Grenach — frivolous, fruity and fun

Grenache, one of the world’s most widely planted red grape varieties, produces delicious but mainly frivolous and fruity wines from Spain, to Sardinia to Southern France to California to Australia.

It can and does make reds of substance, sometimes in its own right but especially in tandem with shiraz, mourvedre or, in Spain, with tempranillo.

In 1996 — at 33,950 tonnes — grenache weighed in as Australia’s third most voluminous red variety, behind shiraz (92,500 tonnes) and cabernet sauvignon (72,330 tonnes).

24,000  of Australia’s 33,950 tonnes came from South Australia. Of that the hot, irrigated vineyards of the Murray contributed 13,500 tonnes, the Barossa Valley 6,000 tonnes and McLaren Vale 3,500 tonnes.

Large areas of old vines in these warm areas survived the swing from fortified wine to table wine and now enjoy a renewed interest as wine makers and drinkers accept grenache as a delightful wine for the warm Australian climate.

Even if most grenache continues to disappear into anonymous, cheap blends, the name appears on an increasing range of wines, many of which are a big step up from vin ordinaire and provide outstanding value and drinking pleasure in our warm climate.

At a random tasting this week of about one hundred cheap and middle-priced Australian reds, a group of grenache and grenache blends stood out as the real value.

Too many of the traditional reds (mainly shiraz, cabernet and cabernet shiraz blends) relied on oak and alcohol for flavour. Some held a fleeting appeal, but after sip or two, the astringent, mean nature showed. It seems grape flavours in red wine now come at a premium.

In contrast the grenache blends, in general, delivered attractive fruit flavours in styles ranging from the light and simple to the firm and solid. A sample of seventeen wines yielded good drinking in the $8-$18 price range.

At $8 (specialling as low as $6.99) Orlando Jacobs Creek Grenache Shiraz 1997 provides a tasty ‘luncheon’ version of the grape. It has the variety’s sweet, floral aroma and a silky, juicy, gentle, refreshing, dry palate. Probably best served lightly chilled and treated like a full-bodied white. Drink now. Do not cellar.

Rosemount Grenache Shiraz 1997 (about $9) continues in the fruity, scrumptious style but offers more depth of flavour than the Jacobs Creek. Fine, silky tannins give it a more ‘purchase’ on the palate. Again, this is one for current drinking and a slight chill probably enhances the delicious ‘musk’ and ‘cherry’ fruit flavours.

Sticking to the ‘fruit-not-oak’ styles, St Hallett Barossa Gamekeepers 1997 ($11), combines grenache, mourvedre and touriga (a Portuguese variety) in a wine of heady perfume and sumptuous, fleshy fruitiness. Once, again serve lightly chilled and polish it all off in time to buy the next vintage. My favourite of this genre.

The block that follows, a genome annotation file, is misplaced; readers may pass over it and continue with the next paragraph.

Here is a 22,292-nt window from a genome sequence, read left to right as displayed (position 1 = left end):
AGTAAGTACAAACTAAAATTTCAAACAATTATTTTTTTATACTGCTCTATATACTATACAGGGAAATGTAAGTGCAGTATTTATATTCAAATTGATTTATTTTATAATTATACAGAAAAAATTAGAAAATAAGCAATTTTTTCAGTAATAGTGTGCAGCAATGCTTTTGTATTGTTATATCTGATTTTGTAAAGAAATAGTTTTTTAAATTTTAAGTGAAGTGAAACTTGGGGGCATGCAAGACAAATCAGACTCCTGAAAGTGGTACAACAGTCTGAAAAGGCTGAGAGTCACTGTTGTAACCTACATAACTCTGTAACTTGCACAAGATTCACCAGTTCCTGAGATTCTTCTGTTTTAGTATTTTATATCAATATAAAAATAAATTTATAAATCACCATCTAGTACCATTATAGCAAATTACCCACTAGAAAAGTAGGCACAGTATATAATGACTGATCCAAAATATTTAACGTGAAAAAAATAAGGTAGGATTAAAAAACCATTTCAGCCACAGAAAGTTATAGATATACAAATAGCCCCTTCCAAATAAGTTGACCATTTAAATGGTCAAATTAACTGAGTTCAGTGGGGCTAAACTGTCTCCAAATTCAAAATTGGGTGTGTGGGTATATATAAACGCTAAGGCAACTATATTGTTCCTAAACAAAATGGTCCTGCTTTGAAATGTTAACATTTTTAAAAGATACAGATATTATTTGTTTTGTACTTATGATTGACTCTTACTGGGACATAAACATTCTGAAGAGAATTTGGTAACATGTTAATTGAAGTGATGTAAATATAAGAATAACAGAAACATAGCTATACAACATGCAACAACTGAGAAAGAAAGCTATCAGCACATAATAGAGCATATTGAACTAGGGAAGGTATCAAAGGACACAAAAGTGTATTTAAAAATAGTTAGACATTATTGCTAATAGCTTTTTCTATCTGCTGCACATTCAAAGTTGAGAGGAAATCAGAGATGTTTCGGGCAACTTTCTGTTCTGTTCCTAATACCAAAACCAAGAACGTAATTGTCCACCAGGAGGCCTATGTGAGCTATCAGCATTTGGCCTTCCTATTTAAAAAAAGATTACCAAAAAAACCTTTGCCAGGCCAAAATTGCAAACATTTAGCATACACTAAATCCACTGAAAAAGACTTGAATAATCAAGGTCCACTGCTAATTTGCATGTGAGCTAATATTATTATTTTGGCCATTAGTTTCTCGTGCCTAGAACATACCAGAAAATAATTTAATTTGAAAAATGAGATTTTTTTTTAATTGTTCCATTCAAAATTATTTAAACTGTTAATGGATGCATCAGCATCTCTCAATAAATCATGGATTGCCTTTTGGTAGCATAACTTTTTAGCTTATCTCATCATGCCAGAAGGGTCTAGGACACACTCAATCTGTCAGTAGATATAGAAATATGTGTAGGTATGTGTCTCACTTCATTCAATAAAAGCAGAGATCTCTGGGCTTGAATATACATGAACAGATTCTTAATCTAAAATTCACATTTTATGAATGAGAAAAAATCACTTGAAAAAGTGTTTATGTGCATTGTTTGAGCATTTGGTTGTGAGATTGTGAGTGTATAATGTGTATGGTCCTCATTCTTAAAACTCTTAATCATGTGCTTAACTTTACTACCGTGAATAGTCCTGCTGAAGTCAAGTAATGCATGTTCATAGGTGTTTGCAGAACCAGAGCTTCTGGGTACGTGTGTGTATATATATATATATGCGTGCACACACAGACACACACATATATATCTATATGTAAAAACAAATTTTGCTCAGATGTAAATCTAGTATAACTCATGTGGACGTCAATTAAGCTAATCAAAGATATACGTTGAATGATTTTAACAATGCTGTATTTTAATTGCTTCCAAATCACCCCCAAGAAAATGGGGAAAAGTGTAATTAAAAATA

Another Barossa wine, Peter Lehmann Grenache 1997, holds tremendous appeal, too. It weighs in at a whopping 14.5 per cent alcohol, but the sensuous, spicy-plummy, pure fruit flavours almost hide the alcohol which fights through to give a pleasantly astringent finish. Drink up.

Moving to weightier styles, where oak as well as fruit plays a role, Gramps Barossa Grenache 1995 ($11) delivers rich, round, mouthfilling fruit flavours mingled pleasantly with solid ‘vanilla bean’ oak flavours. This wine is substantially more tannic and grippy than the fruity styles and at about three years of age is probably at its peak.

Yalumba Bush Vine Barossa Valley Grenache 1996 ($16) offers spicy, plummy, mouthfilling fruit flavours cut through with oak flavours and fine, drying tannins. Oak gives the wine a good mouthfeel and finish but fruit remains the main feature.

Richard Hamilton Reserve Grenache Shiraz 1995 takes body and richness to another level, aided by the shiraz component. Its colour, richness, and firm, gripping nature make for good drinking now with red meats, but this may be one to cellar for another two or three years.

Of the solid, oak-matured styles, my highest rating wine was Tatachilla Keystone McLaren Vale Grenache Shiraz 1996 ($13). Everything — from the dense, crimson-tinted colour — to the deep, sweet scent, to the opulent, supple, oakey palate — made it a standout, one to swallow happily over the next two or three years.

From the simple, fruity Jacobs Creek to the substantial, oak-matured Tatachilla these reds are linked by the common thread of delicious grenache fruit flavour. They are wines to quaff happily now or in the near future without too much knitting of the brow or deep thought.

Chateau Shanahan looks forward to putting all these (and more) to the bottle test over the remaining warm months.

Copyright Chris Shanahan 1998 & 2007